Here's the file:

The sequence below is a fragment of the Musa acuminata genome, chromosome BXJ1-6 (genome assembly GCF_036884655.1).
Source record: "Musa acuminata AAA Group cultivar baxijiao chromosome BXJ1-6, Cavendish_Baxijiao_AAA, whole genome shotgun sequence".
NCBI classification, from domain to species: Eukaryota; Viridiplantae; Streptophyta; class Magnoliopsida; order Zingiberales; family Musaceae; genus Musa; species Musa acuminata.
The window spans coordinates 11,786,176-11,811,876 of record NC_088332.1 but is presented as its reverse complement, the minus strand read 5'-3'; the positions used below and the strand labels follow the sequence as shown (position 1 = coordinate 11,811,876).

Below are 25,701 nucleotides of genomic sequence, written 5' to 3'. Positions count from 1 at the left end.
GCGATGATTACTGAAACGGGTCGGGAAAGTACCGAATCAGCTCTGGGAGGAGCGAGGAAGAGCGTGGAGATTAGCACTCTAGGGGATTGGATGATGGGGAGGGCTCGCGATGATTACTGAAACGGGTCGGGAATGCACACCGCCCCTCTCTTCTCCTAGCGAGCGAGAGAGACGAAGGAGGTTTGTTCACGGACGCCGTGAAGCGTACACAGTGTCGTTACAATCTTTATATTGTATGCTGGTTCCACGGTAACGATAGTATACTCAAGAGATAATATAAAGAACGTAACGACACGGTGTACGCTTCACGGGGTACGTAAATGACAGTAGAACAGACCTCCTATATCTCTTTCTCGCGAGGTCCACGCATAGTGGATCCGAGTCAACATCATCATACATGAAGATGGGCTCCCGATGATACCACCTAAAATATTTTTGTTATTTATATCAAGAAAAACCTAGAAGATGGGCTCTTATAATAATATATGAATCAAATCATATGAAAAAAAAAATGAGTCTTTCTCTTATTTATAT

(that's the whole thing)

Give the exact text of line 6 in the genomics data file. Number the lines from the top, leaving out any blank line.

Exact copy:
GCGATGATTACTGAAACGGGTCGGGAAAGTACCGAATCAGCTCTGGGAGGAGCGAGGAAGAGCGTGGAGATTAGCACTCTAGGGGATTGGATGATGGGGAGGGCTCGCGATGATTACTGAAACGGGTCGGGAATGCACACCGCCCCTCTCTTCTCCTAGCGAGCGAGAGAGACGAAGGAGGTTTGTTCACGGACGCCGTGAAGCGTACACAGTGTCGTTACAATCTTTATATTGTATGCTGGTTCCACGGTAACGATAGTATACTCAAGAGATAATATAAAGAACGTAACGACACGGTGTACGCTTCACGGGGTACGTAAATGACAGTAGAACAGACCTCCTATATCTCTTTCTCGCGAGGTCCACGCATAGTGGATCCGAGTCAACATCATCATACATGAAGATGGGCTCCCGATGATACCACCTAAAATATTTTTGTTATTTATATCAAGAAAAACCTAGAAGATGGGCTCTTATAATAATATATGAATCAAATCATATGAAAAAAAAAATGAGTCTTTCTCTTATTTATAT